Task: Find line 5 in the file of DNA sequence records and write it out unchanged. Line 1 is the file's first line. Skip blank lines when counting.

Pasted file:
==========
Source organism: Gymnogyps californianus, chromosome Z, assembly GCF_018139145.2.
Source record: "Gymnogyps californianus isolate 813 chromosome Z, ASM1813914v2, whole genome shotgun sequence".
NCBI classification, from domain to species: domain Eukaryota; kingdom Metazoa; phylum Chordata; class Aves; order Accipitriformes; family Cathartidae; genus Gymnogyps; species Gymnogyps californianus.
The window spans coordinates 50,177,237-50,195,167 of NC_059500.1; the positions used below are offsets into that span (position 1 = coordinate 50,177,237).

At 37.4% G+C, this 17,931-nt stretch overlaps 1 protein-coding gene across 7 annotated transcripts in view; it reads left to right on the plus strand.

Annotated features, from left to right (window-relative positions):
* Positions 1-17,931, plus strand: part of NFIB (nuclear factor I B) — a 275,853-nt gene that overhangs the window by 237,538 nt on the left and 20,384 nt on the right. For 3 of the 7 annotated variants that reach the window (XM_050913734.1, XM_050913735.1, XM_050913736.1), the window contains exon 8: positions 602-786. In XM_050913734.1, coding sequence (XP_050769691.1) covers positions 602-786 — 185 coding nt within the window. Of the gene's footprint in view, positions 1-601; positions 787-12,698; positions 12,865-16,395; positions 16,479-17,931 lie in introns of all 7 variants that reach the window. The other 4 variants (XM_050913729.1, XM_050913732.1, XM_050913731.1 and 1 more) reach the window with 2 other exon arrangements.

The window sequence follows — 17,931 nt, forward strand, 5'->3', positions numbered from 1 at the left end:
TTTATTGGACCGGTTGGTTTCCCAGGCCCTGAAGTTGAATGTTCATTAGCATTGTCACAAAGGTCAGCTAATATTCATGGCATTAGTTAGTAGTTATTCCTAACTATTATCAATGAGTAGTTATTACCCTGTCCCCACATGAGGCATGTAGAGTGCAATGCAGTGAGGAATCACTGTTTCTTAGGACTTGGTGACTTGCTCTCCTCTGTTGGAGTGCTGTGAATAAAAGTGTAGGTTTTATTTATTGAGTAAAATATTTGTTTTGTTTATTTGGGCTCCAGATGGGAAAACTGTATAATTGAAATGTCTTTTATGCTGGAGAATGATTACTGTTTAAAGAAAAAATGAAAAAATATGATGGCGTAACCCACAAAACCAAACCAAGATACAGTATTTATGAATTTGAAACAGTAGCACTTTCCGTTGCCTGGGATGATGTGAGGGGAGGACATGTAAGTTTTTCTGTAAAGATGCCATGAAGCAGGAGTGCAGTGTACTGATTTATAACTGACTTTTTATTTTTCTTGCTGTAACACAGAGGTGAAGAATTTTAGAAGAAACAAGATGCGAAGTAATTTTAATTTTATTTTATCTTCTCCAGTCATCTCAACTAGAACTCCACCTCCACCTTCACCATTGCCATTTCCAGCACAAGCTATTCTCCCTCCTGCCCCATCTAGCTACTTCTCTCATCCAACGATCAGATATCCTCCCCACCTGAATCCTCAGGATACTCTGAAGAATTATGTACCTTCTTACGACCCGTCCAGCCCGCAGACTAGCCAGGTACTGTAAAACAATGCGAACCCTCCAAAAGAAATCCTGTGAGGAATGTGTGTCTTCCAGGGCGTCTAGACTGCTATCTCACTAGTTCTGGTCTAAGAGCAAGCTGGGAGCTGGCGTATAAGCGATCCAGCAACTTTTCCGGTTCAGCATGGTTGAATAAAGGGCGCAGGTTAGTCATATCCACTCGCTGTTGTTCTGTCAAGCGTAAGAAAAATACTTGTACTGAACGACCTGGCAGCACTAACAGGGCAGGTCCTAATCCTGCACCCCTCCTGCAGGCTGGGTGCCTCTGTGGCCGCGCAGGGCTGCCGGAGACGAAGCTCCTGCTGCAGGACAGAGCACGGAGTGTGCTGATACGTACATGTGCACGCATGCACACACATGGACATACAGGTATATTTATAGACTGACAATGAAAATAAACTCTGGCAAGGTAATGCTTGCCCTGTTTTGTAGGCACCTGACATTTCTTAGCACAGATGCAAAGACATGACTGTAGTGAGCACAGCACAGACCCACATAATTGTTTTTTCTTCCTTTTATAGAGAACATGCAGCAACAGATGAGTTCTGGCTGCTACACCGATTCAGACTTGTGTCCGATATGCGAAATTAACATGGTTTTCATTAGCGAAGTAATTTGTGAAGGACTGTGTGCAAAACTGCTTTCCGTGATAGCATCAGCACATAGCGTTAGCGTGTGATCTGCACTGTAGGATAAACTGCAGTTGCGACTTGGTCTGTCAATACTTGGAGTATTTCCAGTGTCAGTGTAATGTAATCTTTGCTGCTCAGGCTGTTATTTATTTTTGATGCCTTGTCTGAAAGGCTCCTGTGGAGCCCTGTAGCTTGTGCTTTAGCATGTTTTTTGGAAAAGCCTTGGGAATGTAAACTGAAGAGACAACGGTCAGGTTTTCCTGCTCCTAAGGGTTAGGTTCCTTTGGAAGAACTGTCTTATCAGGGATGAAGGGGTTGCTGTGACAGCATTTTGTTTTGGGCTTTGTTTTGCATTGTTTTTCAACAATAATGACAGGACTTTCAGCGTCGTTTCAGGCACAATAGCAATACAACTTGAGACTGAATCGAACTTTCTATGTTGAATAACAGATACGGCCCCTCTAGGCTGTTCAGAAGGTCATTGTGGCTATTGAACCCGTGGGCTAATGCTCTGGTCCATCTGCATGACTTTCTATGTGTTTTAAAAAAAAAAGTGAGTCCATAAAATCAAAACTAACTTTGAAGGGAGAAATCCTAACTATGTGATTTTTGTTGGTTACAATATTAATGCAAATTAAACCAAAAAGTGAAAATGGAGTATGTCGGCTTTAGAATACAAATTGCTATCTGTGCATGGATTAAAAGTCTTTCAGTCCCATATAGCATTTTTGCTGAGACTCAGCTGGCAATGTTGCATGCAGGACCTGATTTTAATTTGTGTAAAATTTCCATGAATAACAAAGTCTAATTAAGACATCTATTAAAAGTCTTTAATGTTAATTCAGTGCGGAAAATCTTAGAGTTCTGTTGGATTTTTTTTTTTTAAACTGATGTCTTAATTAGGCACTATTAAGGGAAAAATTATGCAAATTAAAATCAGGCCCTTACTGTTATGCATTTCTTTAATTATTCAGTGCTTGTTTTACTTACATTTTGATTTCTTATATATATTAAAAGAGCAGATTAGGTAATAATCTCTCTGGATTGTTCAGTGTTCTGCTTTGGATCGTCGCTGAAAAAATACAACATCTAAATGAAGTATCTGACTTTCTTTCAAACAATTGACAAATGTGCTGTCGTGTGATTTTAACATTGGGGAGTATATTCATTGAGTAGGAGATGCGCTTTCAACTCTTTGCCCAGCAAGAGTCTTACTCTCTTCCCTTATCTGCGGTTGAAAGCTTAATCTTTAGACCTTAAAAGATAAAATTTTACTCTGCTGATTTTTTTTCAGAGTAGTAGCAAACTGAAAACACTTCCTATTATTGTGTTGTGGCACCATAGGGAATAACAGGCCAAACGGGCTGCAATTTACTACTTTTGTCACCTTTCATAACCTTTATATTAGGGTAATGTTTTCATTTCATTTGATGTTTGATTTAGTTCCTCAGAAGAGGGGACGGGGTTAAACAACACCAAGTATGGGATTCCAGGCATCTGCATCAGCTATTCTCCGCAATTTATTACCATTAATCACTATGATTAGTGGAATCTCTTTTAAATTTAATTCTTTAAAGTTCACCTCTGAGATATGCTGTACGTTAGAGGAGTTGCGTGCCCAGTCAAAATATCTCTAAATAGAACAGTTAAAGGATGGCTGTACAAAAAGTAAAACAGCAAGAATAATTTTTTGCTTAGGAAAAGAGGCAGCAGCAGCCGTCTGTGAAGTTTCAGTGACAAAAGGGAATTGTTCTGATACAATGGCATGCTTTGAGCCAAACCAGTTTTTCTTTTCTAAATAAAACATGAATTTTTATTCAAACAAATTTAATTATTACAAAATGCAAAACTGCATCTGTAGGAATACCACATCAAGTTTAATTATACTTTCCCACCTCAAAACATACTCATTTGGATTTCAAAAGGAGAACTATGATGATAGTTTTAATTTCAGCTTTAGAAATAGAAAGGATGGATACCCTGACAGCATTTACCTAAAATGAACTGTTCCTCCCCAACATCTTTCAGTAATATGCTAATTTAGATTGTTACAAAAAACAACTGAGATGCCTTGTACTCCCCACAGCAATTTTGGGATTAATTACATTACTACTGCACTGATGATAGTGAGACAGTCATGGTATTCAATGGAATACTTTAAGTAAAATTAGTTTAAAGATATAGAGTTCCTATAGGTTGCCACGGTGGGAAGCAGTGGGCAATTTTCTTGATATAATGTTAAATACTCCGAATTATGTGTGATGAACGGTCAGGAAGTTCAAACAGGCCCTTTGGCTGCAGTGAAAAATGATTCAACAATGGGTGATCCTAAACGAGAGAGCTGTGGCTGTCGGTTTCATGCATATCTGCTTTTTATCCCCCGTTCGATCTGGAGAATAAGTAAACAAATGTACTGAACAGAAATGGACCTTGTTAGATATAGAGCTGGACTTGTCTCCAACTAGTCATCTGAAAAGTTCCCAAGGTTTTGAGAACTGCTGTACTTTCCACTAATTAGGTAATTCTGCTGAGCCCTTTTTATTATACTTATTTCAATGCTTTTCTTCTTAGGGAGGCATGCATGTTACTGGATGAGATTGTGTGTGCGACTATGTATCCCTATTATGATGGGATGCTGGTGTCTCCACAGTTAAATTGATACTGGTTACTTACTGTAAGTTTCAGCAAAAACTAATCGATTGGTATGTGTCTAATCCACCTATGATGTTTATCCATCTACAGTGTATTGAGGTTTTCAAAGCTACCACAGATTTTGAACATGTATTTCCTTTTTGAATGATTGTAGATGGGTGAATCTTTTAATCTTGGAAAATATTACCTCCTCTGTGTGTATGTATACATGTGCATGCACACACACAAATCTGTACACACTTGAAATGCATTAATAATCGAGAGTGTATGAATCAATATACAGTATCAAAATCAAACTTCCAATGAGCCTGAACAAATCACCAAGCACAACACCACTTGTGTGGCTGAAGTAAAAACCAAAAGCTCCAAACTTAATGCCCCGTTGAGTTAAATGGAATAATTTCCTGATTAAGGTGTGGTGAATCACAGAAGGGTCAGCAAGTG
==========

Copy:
At 37.4% G+C, this 17,931-nt stretch overlaps 1 protein-coding gene across 7 annotated transcripts in view; it reads left to right on the plus strand.